Perspective: The Art of Seeing
Trip Start Jul 25, 2006
165Trip End Ongoing
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- John Lubbock
Perspective is a position from which to view the world. It allows us to stand back and alternatively evaluate, judge, or simply contemplate our position to and in the world around us. Traveling is a good way to change perspective, but even on the road it is easy to fall into patterns, assumptions, and sheer blinkered vision. You begin to see the people on the side of the road trying to sell tomatoes or skewers of cooked meat through bus windows as "local colour" instead of people desperately trying to make a living. The hustlers on the street trying to sell you curios or get you to change money take on a menacing guise, rather than the friendly, ordinary guys most of them really are. You don't really experience a culture; rather you travel through a culture while clinging to your own as tightly as possible. Backpacker hostels, internet cafes, western food outlets, all these things surround you with other travelers and give you a false sense of closeness to home, to the familiar.
Occasionally fate intervenes, and like it or not, you are faced with a world very different from your own, and you are forced to see. What if you choose not to see? To simply try to get back to the banana pancakes, cheap beer, and thatch huts that attracted you to a place in the first place? Well, Helen Keller once said "The most pathetic person in the world is someone who has sight, but has no vision." I have been guilty of this, as I suspect, have most travelers at least once in their journeys.
My latest dose of perspective was a gift. To be specific; his name was Gift, and he was a young Zambian social worker here in Livingstone. While I sat at an internet café, waiting for letters from friends or family, Gift walked in and sat at the computer next to me. Within a few minutes we were making small talk where I learned about what he did, and he learned a bit about me. I told him (with a certain slant to make myself look a bit nobler than the average traveler I suspect) that a lot of people in the West said a lot of things about Africa, but most of them had never actually been here. I said I wanted to spend a long time in Africa so I could know more of the "real" Africa and give a more balanced perspective in the classroom should or when I returned.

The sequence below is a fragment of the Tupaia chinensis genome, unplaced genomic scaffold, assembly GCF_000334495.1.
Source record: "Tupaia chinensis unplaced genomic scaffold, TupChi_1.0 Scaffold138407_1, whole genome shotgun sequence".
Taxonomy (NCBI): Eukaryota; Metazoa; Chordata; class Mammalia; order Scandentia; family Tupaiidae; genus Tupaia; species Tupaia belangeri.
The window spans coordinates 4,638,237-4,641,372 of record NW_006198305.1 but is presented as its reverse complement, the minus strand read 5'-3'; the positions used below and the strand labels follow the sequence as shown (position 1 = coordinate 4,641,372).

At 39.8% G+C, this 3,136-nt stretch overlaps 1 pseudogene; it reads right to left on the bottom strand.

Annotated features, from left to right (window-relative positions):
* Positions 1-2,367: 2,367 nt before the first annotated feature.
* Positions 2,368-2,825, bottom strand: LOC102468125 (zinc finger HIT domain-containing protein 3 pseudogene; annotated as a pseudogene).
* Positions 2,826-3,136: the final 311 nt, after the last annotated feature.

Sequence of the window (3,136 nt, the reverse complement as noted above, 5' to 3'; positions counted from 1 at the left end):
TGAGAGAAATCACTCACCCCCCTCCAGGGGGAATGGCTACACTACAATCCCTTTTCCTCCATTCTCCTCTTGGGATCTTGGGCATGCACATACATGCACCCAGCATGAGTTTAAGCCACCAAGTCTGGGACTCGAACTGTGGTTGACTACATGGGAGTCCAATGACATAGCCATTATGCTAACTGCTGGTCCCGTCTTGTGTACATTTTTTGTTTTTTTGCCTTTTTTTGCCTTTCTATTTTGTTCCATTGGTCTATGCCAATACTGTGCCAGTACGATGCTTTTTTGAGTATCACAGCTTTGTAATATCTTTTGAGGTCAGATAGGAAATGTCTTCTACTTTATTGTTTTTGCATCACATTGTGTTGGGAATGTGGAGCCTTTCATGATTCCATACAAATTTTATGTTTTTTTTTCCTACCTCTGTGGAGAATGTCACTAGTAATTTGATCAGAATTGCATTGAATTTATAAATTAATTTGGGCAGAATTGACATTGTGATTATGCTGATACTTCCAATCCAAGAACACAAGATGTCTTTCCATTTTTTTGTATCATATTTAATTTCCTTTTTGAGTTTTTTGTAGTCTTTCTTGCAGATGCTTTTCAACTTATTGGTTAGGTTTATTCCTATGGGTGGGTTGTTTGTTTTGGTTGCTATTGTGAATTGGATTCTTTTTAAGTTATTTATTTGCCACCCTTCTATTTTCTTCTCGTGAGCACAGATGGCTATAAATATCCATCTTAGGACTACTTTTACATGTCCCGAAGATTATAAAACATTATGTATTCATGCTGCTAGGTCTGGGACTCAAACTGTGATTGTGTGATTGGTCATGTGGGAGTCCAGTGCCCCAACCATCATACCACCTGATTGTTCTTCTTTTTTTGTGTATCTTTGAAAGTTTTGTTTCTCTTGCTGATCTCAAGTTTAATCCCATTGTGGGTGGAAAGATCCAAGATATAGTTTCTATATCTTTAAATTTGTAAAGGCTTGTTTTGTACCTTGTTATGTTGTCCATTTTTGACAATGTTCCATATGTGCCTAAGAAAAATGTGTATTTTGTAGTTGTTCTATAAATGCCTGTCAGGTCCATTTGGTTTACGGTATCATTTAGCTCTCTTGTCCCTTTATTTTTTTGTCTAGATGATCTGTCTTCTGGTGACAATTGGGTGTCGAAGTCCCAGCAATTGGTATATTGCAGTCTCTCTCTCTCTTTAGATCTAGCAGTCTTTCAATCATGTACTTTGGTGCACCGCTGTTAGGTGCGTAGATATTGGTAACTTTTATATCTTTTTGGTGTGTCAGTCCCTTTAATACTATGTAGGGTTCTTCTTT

He thought this was a great idea, and invited me out to a village near Livingstone where he was going to the next day to meet some families and do assessment. Gift works for an organization that tries to advocate for women, especially young women, in the area of access to education and HIV/AIDS awareness. Where girls are not in school, they try to encourage them to attend and pursue an education that might help them improve their lots. Where girls are already in school, they try to help with school fees and ensure they are keeping up with their studies.
The following afternoon we climbed into a taxi and drove out to the village, called Libuyu Site and Service. This was a makeshift settlement just outside of the tourist trappings and services of Livingstone, Zambia's gateway to Victoria Falls. Approximately 3000 people live here with no electricity, no running water, and one hand pump to provide water for every person in the community. Houses are mud, stick, and thatch huts, most in various states of disrepair. The road is a dusty red clay that in the rainy season turns so treacherous that even 4x4's can rarely make it through.
Not that many people other than those who live here ever make the trek out. Our taxi driver, who had lived and drove in Livingstone for years, confessed he had never been in the area before and looked as interested, bewildered, and slightly nervous as I was.